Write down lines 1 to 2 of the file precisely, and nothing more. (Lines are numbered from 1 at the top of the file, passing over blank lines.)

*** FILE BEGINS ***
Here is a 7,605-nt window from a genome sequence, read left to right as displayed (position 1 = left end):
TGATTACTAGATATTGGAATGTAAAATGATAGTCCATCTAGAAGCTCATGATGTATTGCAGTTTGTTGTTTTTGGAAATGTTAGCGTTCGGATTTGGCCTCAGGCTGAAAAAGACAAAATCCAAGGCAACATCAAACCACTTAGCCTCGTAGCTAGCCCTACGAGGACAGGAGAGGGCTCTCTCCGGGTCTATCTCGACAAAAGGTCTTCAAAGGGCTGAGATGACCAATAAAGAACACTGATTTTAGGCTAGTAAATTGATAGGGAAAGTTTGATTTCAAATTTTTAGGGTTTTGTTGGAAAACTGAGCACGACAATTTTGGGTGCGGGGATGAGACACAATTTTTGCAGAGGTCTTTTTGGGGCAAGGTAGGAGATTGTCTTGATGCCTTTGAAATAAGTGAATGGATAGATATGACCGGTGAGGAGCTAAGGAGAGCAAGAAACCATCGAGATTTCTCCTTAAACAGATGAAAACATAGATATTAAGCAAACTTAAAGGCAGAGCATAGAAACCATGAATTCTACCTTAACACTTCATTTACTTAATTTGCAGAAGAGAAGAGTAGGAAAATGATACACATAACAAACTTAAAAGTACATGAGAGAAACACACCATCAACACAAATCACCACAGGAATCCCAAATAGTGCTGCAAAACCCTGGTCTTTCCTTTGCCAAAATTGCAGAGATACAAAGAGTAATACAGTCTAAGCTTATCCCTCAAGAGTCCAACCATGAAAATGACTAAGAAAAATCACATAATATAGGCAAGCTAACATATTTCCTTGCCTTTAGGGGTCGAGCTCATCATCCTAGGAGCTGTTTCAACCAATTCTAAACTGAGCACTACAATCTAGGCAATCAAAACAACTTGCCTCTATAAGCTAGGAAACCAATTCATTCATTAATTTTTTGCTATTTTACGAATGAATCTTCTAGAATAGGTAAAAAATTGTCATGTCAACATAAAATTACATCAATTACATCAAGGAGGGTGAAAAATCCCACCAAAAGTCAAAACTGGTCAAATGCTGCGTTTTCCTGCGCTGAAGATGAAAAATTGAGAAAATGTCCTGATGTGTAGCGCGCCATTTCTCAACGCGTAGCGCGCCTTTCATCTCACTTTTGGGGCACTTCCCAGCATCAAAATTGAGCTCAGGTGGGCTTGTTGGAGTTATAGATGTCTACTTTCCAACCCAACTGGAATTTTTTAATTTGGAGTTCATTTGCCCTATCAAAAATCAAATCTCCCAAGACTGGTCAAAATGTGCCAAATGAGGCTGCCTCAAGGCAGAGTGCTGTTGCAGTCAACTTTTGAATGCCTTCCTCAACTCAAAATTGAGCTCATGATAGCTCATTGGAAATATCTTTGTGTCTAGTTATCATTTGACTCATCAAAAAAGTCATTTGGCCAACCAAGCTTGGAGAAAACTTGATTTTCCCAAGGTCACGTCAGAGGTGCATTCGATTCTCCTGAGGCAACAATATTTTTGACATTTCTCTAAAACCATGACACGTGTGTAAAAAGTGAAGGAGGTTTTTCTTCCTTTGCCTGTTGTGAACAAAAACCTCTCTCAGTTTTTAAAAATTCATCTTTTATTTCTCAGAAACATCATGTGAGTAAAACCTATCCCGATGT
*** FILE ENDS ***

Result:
Here is a 7,605-nt window from a genome sequence, read left to right as displayed (position 1 = left end):
TGATTACTAGATATTGGAATGTAAAATGATAGTCCATCTAGAAGCTCATGATGTATTGCAGTTTGTTGTTTTTGGAAATGTTAGCGTTCGGATTTGGCCTCAGGCTGAAAAAGACAAAATCCAAGGCAACATCAAACCACTTAGCCTCGTAGCTAGCCCTACGAGGACAGGAGAGGGCTCTCTCCGGGTCTATCTCGACAAAAGGTCTTCAAAGGGCTGAGATGACCAATAAAGAACACTGATTTTAGGCTAGTAAATTGATAGGGAAAGTTTGATTTCAAATTTTTAGGGTTTTGTTGGAAAACTGAGCACGACAATTTTGGGTGCGGGGATGAGACACAATTTTTGCAGAGGTCTTTTTGGGGCAAGGTAGGAGATTGTCTTGATGCCTTTGAAATAAGTGAATGGATAGATATGACCGGTGAGGAGCTAAGGAGAGCAAGAAACCATCGAGATTTCTCCTTAAACAGATGAAAACATAGATATTAAGCAAACTTAAAGGCAGAGCATAGAAACCATGAATTCTACCTTAACACTTCATTTACTTAATTTGCAGAAGAGAAGAGTAGGAAAATGATACACATAACAAACTTAAAAGTACATGAGAGAAACACACCATCAACACAAATCACCACAGGAATCCCAAATAGTGCTGCAAAACCCTGGTCTTTCCTTTGCCAAAATTGCAGAGATACAAAGAGTAATACAGTCTAAGCTTATCCCTCAAGAGTCCAACCATGAAAATGACTAAGAAAAATCACATAATATAGGCAAGCTAACATATTTCCTTGCCTTTAGGGGTCGAGCTCATCATCCTAGGAGCTGTTTCAACCAATTCTAAACTGAGCACTACAATCTAGGCAATCAAAACAACTTGCCTCTATAAGCTAGGAAACCAATTCATTCATTAATTTTTTGCTATTTTACGAATGAATCTTCTAGAATAGGTAAAAAATTGTCATGTCAACATAAAATTACATCAATTACATCAAGGAGGGTGAAAAATCCCACCAAAAGTCAAAACTGGTCAAATGCTGCGTTTTCCTGCGCTGAAGATGAAAAATTGAGAAAATGTCCTGATGTGTAGCGCGCCATTTCTCAACGCGTAGCGCGCCTTTCATCTCACTTTTGGGGCACTTCCCAGCATCAAAATTGAGCTCAGGTGGGCTTGTTGGAGTTATAGATGTCTACTTTCCAACCCAACTGGAATTTTTTAATTTGGAGTTCATTTGCCCTATCAAAAATCAAATCTCCCAAGACTGGTCAAAATGTGCCAAATGAGGCTGCCTCAAGGCAGAGTGCTGTTGCAGTCAACTTTTGAATGCCTTCCTCAACTCAAAATTGAGCTCATGATAGCTCATTGGAAATATCTTTGTGTCTAGTTATCATTTGACTCATCAAAAAAGTCATTTGGCCAACCAAGCTTGGAGAAAACTTGATTTTCCCAAGGTCACGTCAGAGGTGCATTCGATTCTCCTGAGGCAACAATATTTTTGACATTTCTCTAAAACCATGACACGTGTGTAAAAAGTGAAGGAGGTTTTTCTTCCTTTGCCTGTTGTGAACAAAAACCTCTCTCAGTTTTTAAAAATTCATCTTTTATTTCTCAGAAACATCATGTGAGTAAAACCTATCCCGATGT